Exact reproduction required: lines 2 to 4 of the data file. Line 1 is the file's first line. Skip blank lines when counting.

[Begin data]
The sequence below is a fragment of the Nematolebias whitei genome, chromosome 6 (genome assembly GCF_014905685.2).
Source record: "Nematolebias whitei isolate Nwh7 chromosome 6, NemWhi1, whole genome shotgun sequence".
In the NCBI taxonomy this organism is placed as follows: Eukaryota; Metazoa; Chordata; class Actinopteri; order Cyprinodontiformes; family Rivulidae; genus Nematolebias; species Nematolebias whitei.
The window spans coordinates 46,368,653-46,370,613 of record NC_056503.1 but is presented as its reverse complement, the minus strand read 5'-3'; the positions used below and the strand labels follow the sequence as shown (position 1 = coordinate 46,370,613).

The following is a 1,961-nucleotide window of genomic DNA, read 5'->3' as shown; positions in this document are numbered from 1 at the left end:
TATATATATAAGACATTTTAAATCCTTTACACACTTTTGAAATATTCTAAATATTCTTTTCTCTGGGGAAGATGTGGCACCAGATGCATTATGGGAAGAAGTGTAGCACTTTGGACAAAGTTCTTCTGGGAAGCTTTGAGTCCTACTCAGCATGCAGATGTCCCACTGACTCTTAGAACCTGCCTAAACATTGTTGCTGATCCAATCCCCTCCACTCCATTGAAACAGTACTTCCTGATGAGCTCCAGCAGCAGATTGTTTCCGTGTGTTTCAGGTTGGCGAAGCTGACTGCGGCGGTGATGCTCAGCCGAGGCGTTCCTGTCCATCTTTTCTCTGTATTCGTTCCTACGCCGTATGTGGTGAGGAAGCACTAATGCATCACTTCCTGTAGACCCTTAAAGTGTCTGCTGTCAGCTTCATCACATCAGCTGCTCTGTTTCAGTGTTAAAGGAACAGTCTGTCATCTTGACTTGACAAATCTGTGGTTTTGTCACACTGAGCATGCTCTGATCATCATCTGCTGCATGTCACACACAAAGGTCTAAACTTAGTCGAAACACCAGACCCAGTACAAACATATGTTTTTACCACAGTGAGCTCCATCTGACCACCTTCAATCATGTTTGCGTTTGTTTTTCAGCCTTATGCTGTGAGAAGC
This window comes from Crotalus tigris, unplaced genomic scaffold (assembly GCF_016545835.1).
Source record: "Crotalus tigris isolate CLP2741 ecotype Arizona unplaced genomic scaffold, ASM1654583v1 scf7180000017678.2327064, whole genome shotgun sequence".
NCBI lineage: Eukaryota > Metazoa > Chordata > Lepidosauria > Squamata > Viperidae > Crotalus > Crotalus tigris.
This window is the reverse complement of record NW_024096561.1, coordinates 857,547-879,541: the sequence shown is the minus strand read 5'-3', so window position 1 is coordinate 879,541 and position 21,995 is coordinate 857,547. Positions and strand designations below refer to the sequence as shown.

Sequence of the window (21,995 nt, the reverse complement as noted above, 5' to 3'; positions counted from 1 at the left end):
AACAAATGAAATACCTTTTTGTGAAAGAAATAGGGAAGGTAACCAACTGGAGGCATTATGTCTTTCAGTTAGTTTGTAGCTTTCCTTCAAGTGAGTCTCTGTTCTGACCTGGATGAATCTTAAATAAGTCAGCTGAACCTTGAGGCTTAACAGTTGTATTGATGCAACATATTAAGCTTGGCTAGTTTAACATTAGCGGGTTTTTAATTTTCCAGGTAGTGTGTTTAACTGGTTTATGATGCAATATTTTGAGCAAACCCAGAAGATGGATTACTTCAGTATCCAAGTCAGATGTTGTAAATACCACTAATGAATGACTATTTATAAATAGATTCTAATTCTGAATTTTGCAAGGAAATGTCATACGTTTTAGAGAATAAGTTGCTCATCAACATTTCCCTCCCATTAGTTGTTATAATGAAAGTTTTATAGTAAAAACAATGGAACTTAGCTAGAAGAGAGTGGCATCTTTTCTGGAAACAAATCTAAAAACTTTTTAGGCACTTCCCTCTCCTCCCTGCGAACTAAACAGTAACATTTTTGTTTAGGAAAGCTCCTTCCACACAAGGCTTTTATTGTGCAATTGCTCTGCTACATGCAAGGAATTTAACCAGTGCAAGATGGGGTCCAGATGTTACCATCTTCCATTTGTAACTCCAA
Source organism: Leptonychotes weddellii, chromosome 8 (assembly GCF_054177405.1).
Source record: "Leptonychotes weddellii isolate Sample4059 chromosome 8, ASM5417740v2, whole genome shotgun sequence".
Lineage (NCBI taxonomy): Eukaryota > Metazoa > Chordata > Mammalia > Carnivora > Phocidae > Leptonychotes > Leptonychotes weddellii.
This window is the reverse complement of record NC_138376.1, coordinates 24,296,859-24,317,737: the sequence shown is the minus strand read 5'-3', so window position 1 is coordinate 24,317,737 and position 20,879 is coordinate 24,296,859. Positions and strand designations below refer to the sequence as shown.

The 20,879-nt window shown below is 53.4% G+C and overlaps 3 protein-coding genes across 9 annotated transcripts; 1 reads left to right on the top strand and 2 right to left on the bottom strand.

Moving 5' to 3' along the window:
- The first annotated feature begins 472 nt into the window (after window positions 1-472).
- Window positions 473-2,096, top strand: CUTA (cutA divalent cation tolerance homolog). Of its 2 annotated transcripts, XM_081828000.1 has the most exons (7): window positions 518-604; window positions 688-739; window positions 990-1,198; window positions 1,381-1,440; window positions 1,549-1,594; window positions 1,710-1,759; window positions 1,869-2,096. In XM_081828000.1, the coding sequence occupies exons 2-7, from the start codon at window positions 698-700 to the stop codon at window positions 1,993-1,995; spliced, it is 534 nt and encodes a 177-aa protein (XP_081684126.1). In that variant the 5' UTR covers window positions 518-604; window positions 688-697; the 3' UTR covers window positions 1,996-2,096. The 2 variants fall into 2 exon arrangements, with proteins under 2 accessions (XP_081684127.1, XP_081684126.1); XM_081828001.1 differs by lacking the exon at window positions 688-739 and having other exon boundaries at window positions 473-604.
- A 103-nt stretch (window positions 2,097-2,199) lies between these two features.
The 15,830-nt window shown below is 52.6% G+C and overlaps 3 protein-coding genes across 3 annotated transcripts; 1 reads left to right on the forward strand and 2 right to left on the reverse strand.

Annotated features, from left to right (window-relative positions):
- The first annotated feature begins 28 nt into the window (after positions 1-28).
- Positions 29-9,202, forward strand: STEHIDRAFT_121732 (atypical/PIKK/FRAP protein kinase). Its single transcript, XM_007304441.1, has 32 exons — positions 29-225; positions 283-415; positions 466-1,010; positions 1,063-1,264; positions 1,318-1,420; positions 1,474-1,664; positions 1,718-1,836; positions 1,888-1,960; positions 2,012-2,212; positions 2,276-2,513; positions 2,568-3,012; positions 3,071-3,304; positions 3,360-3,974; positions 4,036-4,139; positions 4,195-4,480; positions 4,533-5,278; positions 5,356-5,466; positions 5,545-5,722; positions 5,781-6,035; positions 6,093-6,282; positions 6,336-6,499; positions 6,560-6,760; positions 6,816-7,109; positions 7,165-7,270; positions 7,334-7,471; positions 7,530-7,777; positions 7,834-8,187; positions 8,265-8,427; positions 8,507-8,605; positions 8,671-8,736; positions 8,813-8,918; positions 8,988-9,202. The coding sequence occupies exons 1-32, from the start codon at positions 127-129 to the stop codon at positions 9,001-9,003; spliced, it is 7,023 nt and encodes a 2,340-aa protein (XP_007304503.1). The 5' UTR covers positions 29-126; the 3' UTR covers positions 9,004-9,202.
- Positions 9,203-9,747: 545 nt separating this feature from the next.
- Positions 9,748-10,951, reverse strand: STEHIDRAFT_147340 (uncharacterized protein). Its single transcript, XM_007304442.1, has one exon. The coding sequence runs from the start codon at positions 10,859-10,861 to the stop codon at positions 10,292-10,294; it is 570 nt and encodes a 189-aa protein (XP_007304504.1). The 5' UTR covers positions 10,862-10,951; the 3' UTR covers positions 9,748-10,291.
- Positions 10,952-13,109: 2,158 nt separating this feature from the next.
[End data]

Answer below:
Source record: "Nematolebias whitei isolate Nwh7 chromosome 6, NemWhi1, whole genome shotgun sequence".
In the NCBI taxonomy this organism is placed as follows: Eukaryota; Metazoa; Chordata; class Actinopteri; order Cyprinodontiformes; family Rivulidae; genus Nematolebias; species Nematolebias whitei.
The window spans coordinates 46,368,653-46,370,613 of record NC_056503.1 but is presented as its reverse complement, the minus strand read 5'-3'; the positions used below and the strand labels follow the sequence as shown (position 1 = coordinate 46,370,613).